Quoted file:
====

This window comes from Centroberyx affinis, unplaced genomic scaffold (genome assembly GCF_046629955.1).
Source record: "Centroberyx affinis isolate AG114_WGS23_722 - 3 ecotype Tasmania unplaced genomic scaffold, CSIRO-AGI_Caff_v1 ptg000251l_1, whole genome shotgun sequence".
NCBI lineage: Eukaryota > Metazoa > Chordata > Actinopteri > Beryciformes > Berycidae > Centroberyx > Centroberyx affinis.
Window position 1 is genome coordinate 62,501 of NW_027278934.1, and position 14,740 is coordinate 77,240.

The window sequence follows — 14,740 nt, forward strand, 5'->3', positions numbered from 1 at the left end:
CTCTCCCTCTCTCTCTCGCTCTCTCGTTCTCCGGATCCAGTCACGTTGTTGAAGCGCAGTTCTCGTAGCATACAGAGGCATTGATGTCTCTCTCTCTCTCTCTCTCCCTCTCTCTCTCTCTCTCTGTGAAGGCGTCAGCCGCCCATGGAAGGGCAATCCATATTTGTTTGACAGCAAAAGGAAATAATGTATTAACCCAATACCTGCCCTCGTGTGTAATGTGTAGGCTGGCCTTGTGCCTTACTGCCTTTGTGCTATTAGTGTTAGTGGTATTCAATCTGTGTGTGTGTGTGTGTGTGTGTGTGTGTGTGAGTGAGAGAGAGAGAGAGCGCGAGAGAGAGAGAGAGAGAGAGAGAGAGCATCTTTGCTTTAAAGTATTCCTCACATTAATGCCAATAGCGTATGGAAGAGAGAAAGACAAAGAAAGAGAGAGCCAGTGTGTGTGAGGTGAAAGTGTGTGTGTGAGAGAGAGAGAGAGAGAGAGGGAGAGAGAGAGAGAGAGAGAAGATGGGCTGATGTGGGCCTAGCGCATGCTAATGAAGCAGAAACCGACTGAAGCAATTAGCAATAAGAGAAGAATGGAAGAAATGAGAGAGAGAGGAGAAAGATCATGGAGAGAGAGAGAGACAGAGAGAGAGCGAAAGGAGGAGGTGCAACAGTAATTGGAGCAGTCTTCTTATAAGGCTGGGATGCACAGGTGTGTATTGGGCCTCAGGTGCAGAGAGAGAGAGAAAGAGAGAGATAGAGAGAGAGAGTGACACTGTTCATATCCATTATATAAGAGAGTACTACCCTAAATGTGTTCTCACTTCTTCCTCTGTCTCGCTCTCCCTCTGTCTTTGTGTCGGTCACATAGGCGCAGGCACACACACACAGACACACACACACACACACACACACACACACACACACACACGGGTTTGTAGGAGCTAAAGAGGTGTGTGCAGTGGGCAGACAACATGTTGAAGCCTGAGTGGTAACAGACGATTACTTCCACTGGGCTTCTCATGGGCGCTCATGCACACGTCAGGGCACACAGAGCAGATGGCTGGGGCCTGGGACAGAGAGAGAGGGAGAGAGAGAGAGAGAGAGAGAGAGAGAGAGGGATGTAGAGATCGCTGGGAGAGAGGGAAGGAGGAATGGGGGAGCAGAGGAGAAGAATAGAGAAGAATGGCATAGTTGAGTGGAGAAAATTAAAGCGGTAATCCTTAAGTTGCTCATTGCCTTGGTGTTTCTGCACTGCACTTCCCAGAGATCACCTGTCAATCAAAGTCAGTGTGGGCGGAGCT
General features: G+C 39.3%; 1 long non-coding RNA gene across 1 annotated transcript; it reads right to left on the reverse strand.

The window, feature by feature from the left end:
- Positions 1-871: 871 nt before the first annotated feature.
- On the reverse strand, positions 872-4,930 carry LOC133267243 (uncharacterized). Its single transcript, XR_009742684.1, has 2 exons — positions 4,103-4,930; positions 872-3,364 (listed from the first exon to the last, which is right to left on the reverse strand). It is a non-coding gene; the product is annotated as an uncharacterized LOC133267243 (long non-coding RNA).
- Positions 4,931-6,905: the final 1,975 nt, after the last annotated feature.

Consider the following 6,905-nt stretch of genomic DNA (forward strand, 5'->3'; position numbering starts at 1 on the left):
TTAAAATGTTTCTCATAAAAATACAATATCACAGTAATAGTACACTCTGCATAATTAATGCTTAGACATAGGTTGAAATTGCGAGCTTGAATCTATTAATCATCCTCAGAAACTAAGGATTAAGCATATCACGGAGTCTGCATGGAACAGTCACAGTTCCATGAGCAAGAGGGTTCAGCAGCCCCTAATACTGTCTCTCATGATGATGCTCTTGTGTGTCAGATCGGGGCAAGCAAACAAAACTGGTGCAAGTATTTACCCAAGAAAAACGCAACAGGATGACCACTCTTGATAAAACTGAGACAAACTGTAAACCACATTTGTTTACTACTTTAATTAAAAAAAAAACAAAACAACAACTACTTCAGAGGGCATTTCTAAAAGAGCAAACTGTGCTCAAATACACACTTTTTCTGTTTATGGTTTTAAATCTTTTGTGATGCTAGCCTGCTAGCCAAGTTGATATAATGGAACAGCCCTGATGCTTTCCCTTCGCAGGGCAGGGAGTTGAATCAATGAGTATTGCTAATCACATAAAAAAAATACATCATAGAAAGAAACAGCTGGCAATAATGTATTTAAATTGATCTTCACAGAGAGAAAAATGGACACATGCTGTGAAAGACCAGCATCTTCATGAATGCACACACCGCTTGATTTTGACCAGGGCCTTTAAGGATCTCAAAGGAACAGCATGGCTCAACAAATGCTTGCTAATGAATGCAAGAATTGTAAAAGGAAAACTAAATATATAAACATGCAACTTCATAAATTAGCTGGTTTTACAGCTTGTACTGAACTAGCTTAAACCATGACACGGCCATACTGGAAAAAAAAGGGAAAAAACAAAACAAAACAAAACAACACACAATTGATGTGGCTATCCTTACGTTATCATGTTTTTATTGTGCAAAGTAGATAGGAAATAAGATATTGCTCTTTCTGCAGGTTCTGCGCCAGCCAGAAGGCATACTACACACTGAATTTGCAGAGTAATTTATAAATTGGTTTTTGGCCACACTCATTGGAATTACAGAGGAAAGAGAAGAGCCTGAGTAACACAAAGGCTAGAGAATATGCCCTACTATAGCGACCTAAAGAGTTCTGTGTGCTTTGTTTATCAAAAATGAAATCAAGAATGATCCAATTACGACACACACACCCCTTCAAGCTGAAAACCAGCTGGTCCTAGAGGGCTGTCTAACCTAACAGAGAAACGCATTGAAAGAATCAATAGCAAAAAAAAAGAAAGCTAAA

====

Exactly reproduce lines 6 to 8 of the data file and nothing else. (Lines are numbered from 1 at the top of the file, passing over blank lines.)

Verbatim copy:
CTCTCCCTCTCTCTCTCGCTCTCTCGTTCTCCGGATCCAGTCACGTTGTTGAAGCGCAGTTCTCGTAGCATACAGAGGCATTGATGTCTCTCTCTCTCTCTCTCTCCCTCTCTCTCTCTCTCTCTGTGAAGGCGTCAGCCGCCCATGGAAGGGCAATCCATATTTGTTTGACAGCAAAAGGAAATAATGTATTAACCCAATACCTGCCCTCGTGTGTAATGTGTAGGCTGGCCTTGTGCCTTACTGCCTTTGTGCTATTAGTGTTAGTGGTATTCAATCTGTGTGTGTGTGTGTGTGTGTGTGTGTGTGTGAGTGAGAGAGAGAGAGAGCGCGAGAGAGAGAGAGAGAGAGAGAGAGAGCATCTTTGCTTTAAAGTATTCCTCACATTAATGCCAATAGCGTATGGAAGAGAGAAAGACAAAGAAAGAGAGAGCCAGTGTGTGTGAGGTGAAAGTGTGTGTGTGAGAGAGAGAGAGAGAGAGAGGGAGAGAGAGAGAGAGAGAGAAGATGGGCTGATGTGGGCCTAGCGCATGCTAATGAAGCAGAAACCGACTGAAGCAATTAGCAATAAGAGAAGAATGGAAGAAATGAGAGAGAGAGGAGAAAGATCATGGAGAGAGAGAGAGACAGAGAGAGAGCGAAAGGAGGAGGTGCAACAGTAATTGGAGCAGTCTTCTTATAAGGCTGGGATGCACAGGTGTGTATTGGGCCTCAGGTGCAGAGAGAGAGAGAAAGAGAGAGATAGAGAGAGAGAGTGACACTGTTCATATCCATTATATAAGAGAGTACTACCCTAAATGTGTTCTCACTTCTTCCTCTGTCTCGCTCTCCCTCTGTCTTTGTGTCGGTCACATAGGCGCAGGCACACACACACAGACACACACACACACACACACACACACACACACACACACACGGGTTTGTAGGAGCTAAAGAGGTGTGTGCAGTGGGCAGACAACATGTTGAAGCCTGAGTGGTAACAGACGATTACTTCCACTGGGCTTCTCATGGGCGCTCATGCACACGTCAGGGCACACAGAGCAGATGGCTGGGGCCTGGGACAGAGAGAGAGGGAGAGAGAGAGAGAGAGAGAGAGAGAGAGAGGGATGTAGAGATCGCTGGGAGAGAGGGAAGGAGGAATGGGGGAGCAGAGGAGAAGAATAGAGAAGAATGGCATAGTTGAGTGGAGAAAATTAAAGCGGTAATCCTTAAGTTGCTCATTGCCTTGGTGTTTCTGCACTGCACTTCCCAGAGATCACCTGTCAATCAAAGTCAGTGTGGGCGGAGCT
General features: G+C 39.3%; 1 long non-coding RNA gene across 1 annotated transcript; it reads right to left on the reverse strand.

The window, feature by feature from the left end: